Switchgrass has the potential to produce the biomass required for production of up to 100 gallons (380 liters) of ethanol per metric ton. This gives switchgrass the potential to produce 1000 gallons of ethanol per acre, compared to 665 gallons for sugarcane and 400 gallons for corn.

    Switchgrass, which uses C4 carbon fixation, tolerates heat and drought conditions and requires far less water, whereas most plants use C3 carbon fixation, and 97% of water taken up is lost to the atmosphere. Also, even though C4-type plants make up only 5% of the Earth’s biomass, they account for 30% of carbon fixation from the atmosphere.

    But honestly, Karl, I doubt knowing the truth of Obama’s wisdom here now would change your views of Obama anyway. You’re just grasping for straws.

  • Paul

    Karl wrote “yeah, because nothing can go wrong with using FOOD as fuel. NOTHING, im sure the laws of supply and demand wont cause food prices to sky rocket while millions starve to death. great plan there.”

    Karl is ignorant of what cellulosic ethanol is made from. It’s not food. Cellulosic ethanol is made from mostly inedible plant parts like corn stover, switchgrass, miscanthus and woodchips. Y’know, the leftover stuff that some farmers burn and others turn into mulch.

    Example from Wikipedia: Switchgrass is often considered a good candidate for biofuel — especially ethanol fuel — production due to its hardiness against poor soil and climate conditions, rapid growth and low fertilization and herbicide requirements. Switchgrass is also perennial, unlike corn, and has a huge biomass output, the raw plant material used to make biofuel, of 6-10 tons per acre.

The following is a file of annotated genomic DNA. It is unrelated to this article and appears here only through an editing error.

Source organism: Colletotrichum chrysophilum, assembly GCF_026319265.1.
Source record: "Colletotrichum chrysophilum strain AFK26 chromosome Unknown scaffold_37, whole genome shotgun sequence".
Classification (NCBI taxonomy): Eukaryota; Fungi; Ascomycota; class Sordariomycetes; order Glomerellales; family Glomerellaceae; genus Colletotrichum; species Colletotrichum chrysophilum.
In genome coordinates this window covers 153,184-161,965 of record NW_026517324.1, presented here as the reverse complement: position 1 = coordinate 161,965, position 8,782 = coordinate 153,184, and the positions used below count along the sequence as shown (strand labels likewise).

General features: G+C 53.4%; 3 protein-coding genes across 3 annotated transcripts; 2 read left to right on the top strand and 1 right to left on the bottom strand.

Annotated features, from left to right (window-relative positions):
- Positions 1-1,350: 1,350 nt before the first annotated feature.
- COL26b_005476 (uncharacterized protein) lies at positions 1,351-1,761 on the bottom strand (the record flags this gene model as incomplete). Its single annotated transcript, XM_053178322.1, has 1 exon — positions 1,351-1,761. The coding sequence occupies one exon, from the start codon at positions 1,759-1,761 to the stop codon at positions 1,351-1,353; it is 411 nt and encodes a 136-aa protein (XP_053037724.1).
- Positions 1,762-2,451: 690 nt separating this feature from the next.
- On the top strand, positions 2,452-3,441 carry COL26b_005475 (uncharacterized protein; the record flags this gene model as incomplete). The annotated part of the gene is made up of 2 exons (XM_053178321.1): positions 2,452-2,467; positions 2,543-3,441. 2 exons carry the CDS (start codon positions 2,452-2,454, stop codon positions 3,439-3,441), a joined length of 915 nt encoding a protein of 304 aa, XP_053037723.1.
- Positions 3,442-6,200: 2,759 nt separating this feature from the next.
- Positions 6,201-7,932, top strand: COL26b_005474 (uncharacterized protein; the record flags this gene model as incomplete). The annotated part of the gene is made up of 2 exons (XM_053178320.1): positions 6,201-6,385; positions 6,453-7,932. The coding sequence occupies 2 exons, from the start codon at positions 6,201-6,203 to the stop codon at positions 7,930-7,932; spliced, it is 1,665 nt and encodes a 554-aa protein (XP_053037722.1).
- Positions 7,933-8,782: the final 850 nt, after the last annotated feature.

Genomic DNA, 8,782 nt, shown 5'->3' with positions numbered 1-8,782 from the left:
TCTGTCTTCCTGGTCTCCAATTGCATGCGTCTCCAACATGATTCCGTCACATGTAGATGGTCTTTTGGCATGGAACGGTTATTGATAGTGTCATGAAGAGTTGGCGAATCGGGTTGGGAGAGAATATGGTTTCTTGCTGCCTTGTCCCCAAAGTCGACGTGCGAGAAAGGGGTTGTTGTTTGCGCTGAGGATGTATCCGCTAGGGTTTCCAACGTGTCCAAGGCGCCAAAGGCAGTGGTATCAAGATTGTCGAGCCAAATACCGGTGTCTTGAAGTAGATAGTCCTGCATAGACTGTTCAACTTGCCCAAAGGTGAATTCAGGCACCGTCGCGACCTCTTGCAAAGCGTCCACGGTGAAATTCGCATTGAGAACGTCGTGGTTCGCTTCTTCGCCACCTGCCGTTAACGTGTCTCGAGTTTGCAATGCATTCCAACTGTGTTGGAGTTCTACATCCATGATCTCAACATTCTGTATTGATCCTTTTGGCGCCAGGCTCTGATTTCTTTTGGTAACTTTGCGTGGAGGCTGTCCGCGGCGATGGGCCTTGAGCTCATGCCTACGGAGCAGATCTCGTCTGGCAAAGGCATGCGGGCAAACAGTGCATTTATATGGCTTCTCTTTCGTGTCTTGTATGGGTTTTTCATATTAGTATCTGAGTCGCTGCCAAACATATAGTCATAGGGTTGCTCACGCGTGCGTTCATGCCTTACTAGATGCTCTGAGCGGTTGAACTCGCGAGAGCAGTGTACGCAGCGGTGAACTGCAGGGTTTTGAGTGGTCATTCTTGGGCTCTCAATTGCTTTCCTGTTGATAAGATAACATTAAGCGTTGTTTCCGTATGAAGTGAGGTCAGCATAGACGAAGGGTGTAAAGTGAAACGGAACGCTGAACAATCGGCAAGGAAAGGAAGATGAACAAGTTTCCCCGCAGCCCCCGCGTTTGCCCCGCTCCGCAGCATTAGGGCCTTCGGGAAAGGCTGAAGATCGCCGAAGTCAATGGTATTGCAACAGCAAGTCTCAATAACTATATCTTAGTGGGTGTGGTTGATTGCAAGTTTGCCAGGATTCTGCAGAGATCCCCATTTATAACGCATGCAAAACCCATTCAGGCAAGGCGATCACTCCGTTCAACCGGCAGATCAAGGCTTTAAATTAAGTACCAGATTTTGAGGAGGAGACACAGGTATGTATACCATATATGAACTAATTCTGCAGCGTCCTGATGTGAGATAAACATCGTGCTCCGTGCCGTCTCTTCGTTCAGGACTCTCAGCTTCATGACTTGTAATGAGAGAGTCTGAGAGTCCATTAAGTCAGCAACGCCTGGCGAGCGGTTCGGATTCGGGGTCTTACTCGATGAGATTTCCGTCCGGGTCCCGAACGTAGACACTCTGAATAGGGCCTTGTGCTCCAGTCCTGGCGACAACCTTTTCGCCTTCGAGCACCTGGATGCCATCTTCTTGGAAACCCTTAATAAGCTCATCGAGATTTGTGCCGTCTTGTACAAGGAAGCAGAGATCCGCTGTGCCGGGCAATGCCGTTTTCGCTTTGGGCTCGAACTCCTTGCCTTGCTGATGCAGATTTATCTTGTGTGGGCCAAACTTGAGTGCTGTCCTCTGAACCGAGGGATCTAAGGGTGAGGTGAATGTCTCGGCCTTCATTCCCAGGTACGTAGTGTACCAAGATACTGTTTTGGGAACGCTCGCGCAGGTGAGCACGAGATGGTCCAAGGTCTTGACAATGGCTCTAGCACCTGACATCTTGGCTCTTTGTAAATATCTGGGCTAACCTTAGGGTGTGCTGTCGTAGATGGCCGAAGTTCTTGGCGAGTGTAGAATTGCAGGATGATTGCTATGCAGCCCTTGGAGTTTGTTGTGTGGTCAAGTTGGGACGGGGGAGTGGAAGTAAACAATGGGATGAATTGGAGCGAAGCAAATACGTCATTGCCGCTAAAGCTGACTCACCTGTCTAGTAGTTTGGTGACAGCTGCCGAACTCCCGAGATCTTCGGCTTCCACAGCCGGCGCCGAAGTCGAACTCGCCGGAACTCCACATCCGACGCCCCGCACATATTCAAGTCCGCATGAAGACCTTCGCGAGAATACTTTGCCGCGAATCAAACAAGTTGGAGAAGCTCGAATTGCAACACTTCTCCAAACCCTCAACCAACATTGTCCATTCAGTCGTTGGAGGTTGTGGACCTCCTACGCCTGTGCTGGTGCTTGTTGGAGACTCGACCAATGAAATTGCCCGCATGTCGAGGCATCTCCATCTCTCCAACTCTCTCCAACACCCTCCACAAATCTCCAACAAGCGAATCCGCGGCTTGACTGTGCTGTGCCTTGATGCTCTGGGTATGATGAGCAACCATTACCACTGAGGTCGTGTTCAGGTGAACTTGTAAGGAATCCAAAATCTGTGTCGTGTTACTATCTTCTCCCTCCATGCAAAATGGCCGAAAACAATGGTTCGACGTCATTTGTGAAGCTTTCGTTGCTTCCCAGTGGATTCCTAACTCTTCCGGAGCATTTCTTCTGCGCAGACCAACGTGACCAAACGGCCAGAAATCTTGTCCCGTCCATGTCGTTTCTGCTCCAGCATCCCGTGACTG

Switchgrass has the potential to produce the biomass required for production of up to 100 gallons (380 liters) of ethanol per metric ton. This gives switchgrass the potential to produce 1000 gallons of ethanol per acre, compared to 665 gallons for sugarcane and 400 gallons for corn.

    Switchgrass, which uses C4 carbon fixation, tolerates heat and drought conditions and requires far less water, whereas most plants use C3 carbon fixation, and 97% of water taken up is lost to the atmosphere. Also, even though C4-type plants make up only 5% of the Earth’s biomass, they account for 30% of carbon fixation from the atmosphere.

    But honestly, Karl, I doubt knowing the truth of Obama’s wisdom here now would change your views of Obama anyway. You’re just grasping for straws.

  • john

    You know, I actually need a large vehicle. I get angry when people just stereotype that we they see me in an SUV. It’s a humble SUV mind you, a basic Honda, but sometimes I have to do work that requires me to move things around that don’t fit in my car (Which I drive most of the time).

    Now that said, here’s the kicker: I live less than a mile from where I work. About the same to most shopping. I walk or bike to work relatively often. And yet, I get things like “Gas Hog” written on my SUV’s windshield. People, I could drive a TANK to work and have a smaller carbon footprint than most people. My “gas hog” needs to be filled up about once a month, at best. Why? Because a few years ago I made the realization that suburban lifestyles are the real “hogs.” If you want to show real change, live in the country and be more self sufficient, or live near work/shopping/community, it’s FAR more efficient than living 20 miles from work, I don’t care what you drive. Stop judging what others drive, and start evaluating how you live.

  • john

    You know, I actually need a large vehicle. I get angry when people just stereotype that we they see me in an SUV. It’s a humble SUV mind you, a basic Honda, but sometimes I have to do work that requires me to move things around that don’t fit in my car (Which I drive most of the time).